Tuesday, 10 January 2017

Twitching a male Desert Wonder

After our visit to Ham Wall Jackie and I stayed over in Glastonbury and woke next morning to the promise of a bright sunny day.  A quick check of the Sat nav found that Thurlestone in Devon was about two hours away so, after a very quick stop at Tesco to pick something up for breakfast, we headed south.

Amazingly the Sat nav was dead right and two hours later we were parking in the car park for Leas Foot beach which lies just beyond the golf course.  We passed a birder leaving and he said it was still there on the rocks at the far end of the beach. Five minutes later we were stood on the beach and watching our target flitting around the rocks feeding.  I managed to take a few shots though it was fairly distant not wanting to disturb it, after all seeing it for us is the main thing.  A photograph is an extra bonus if I can get one as you don't want to flush it off for any following birders that might be coming to see it.

It was amazing how this bird had found like coloured habitat that when it was motionless it just blended in with the surrounding rock and sand, perfect camouflage.  I even managed a distant classic wheatear shot of it atop the coastal path fence post.  It took a little flight up the beach which was perhaps a little closer to where we were standing, it didn't seem to bothered about us and I managed a couple more shots.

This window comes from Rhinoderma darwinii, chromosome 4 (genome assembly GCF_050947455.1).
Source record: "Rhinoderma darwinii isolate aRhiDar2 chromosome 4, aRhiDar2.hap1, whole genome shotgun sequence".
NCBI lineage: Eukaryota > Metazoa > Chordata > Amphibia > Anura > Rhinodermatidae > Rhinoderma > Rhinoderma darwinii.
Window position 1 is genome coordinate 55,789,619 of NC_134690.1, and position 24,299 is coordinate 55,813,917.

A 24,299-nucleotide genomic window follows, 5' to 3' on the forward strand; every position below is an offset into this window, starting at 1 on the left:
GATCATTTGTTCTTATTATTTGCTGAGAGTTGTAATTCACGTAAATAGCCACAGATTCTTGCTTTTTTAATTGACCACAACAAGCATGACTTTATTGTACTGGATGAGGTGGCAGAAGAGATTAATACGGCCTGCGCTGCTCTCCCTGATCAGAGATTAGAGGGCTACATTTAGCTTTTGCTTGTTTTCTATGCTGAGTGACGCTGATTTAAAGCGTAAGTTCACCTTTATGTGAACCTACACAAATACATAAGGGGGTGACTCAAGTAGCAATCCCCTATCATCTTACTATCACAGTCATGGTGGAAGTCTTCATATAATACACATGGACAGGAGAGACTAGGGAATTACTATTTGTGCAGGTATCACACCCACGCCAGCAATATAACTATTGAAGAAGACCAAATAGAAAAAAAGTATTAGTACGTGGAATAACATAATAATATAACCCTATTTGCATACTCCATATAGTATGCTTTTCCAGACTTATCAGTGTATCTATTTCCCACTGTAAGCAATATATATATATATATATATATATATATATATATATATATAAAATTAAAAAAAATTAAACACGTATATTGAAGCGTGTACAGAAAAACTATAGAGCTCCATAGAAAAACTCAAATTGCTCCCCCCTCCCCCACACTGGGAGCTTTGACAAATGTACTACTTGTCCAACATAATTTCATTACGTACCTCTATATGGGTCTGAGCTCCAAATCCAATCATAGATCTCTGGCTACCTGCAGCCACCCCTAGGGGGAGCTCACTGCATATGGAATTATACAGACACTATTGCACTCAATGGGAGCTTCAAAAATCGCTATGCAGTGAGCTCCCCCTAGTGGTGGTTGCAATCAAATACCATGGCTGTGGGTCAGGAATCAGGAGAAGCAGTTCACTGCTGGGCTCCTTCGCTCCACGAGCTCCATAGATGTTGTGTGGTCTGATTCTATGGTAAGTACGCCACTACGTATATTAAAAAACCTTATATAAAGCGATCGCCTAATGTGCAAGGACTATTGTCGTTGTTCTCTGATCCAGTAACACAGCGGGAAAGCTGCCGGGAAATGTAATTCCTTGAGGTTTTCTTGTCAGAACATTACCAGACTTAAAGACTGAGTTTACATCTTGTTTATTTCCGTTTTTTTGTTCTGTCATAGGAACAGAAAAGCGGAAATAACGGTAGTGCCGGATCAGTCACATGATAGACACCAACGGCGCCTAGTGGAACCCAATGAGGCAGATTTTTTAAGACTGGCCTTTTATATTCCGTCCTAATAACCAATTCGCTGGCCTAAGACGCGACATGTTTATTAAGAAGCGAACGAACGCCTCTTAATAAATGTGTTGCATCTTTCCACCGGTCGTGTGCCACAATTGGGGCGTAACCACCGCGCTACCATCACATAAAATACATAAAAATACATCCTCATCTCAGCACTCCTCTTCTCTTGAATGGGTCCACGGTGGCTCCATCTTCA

Cropped from above photograph © Nick Hull
Then unbelievingly it flew straight at us, it had obviously seen something in the sand right in front of us and went for it landing just three metres away. It very quickly became obvious it had seen a Sand Hopper the camera seemed to go into overdrive at this point.
Desert Wheatear with Sandhopper © Nick Hull
Pleased with our views and pretty sure that I had at least one or two good shots I went off down the end of the beach as a Black Redstart had appeared.  Jackie went and sat in the sun on some rocks near the access to the beach. Managed a couple of shots of the redstart and headed to join Jackie.
Male Black Redstart © Nick Hull
As I approached Jackie she indicated to me not to approach too fast and pointed to her left and there right next to her was the wheatear.  I joined her at her rocky seat and couldn't not take a few closeup shots of this stunning bird.
Desert Wheatear Leasfoot Beach Devon © Nick Hull

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